Monday, May 14, 2012

When the Dice Don't Mean Enough, or Anything

Only roll the dice to resolve an action once, and only if there is risk of failure.

This sounds like common sense, and it should be. However, if the last 10 years of roleplaying has taught me anything, this idea is seldom put into practice.

I remember a game in the recent past where the DM had us traveling through this tunnel. I can't tell you how many times he had me roll perception, but it was a lot. Granted, this DM was fairly new to the game, but I see this mistake repeated by veterans just as often.

Why is it a mistake? To start, it slows the game down and detracts from the primary reason you've assembled your friends around the gaming table: to have fun. The most important reason is that it trivializes success and increases the risk of failure.

Failure often has disastrous consequences (you don't see the spider hanging from the ceiling, you don't notice the tripwire that springs a trap) but success feels empty. It's often even worse when this back and forth between the players and the DM become bereft of any description.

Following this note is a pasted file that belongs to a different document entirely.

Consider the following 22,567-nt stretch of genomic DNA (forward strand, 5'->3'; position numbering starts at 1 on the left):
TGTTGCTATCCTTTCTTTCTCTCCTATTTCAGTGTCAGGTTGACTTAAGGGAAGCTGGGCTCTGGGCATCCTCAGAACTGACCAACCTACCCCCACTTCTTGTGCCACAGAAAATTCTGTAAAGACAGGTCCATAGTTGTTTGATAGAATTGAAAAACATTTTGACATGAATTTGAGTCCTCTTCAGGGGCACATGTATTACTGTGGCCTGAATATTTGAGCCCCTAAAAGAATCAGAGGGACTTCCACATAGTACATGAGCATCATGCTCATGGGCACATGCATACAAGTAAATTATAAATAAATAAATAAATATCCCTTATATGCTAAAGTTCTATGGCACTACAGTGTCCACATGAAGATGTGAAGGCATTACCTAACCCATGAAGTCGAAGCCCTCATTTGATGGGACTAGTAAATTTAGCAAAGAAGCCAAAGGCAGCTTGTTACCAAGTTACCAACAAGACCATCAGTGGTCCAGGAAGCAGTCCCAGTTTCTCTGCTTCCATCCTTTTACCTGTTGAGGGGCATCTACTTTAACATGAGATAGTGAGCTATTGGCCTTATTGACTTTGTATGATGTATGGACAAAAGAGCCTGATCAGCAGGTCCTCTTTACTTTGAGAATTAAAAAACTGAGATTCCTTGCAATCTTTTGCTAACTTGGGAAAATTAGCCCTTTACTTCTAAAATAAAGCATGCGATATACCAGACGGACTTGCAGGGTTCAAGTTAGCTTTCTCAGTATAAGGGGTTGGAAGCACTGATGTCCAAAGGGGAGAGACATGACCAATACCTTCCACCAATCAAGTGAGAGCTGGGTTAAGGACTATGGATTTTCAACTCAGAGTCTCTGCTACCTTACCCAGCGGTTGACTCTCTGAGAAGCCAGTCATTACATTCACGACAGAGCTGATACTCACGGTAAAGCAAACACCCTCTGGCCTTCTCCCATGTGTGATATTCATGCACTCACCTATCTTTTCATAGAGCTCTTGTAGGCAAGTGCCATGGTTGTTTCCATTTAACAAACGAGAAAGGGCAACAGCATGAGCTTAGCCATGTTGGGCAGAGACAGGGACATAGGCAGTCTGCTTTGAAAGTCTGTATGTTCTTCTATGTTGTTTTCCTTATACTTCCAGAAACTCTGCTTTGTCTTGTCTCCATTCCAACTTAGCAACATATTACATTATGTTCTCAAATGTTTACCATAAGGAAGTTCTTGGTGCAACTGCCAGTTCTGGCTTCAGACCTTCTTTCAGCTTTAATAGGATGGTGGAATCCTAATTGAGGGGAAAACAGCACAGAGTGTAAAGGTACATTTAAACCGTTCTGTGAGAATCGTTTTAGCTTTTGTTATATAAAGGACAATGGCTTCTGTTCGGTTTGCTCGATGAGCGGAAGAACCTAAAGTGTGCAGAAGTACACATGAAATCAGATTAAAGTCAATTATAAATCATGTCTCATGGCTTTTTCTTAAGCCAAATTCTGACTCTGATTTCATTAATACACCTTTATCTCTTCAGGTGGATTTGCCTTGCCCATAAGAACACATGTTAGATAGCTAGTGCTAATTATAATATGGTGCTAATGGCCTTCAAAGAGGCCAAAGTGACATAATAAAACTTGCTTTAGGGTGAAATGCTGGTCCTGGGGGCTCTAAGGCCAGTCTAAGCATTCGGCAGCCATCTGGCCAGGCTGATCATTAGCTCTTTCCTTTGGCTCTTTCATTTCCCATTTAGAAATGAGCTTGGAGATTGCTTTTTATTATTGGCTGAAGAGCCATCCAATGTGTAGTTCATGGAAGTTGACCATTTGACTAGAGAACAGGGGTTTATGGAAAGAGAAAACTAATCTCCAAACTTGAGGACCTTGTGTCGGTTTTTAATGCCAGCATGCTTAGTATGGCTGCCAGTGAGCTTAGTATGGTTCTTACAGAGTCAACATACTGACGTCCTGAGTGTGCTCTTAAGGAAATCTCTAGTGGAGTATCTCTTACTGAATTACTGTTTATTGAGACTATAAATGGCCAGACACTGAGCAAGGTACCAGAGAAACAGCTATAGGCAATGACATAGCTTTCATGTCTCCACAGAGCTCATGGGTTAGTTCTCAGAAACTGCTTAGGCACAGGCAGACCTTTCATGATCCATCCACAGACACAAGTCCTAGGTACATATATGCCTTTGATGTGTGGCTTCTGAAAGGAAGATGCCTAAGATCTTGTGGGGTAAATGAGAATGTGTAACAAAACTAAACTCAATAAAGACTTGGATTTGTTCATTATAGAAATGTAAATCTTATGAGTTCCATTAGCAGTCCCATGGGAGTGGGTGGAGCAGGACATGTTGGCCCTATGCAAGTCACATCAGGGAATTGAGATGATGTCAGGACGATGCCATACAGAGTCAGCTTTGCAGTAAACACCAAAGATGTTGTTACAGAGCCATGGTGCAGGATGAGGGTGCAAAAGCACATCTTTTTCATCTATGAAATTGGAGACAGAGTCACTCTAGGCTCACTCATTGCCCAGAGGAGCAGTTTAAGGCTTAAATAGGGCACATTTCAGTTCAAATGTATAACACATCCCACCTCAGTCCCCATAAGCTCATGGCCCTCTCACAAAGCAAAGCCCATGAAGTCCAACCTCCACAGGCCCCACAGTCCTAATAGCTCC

Why not just have them make a single Perception check to resolve this scene? Or maybe two; one for noticing structural irregularities and another for spotting any wandering monsters? Allow them to re-roll once they've been on the receiving end of a trap or ambush, but make the new result stick, even if it is lower.

The worst examples of this kind of incremental success and disastrous failure I can think of are unopposed checks, like Climb or Acrobatics. Rolling 30 checks to scale a cliff face isn't exciting nor does it make me feel like my character is particularly good at climbing. Why can't one check suffice?

Of course, not all of the blame falls on the DM's shoulders. After failing a check, the first question most players ask is if they can retry. It's the kind of question you need to have a good answer for beyond, "because I said so." Most DMs allow this for things like climbing to be re-rolled. Why? Failing a check can mean much more than just saying, "You were not successful."

Perhaps the cliff face is wet and without the proper gear it will be too slick. No re-rolls until that gear is attained.

Maybe the character was able to ascend X feet but then fell and took damage based on their margin of failure. You could allow a re-roll, but the idea is that this will deter them without considering a different strategy.

Perhaps the path they took leads to a dead end and now they have to approach from another direction.

If re-rolling is always an option, then what's the risk? What's the point of casting the dice to begin with?

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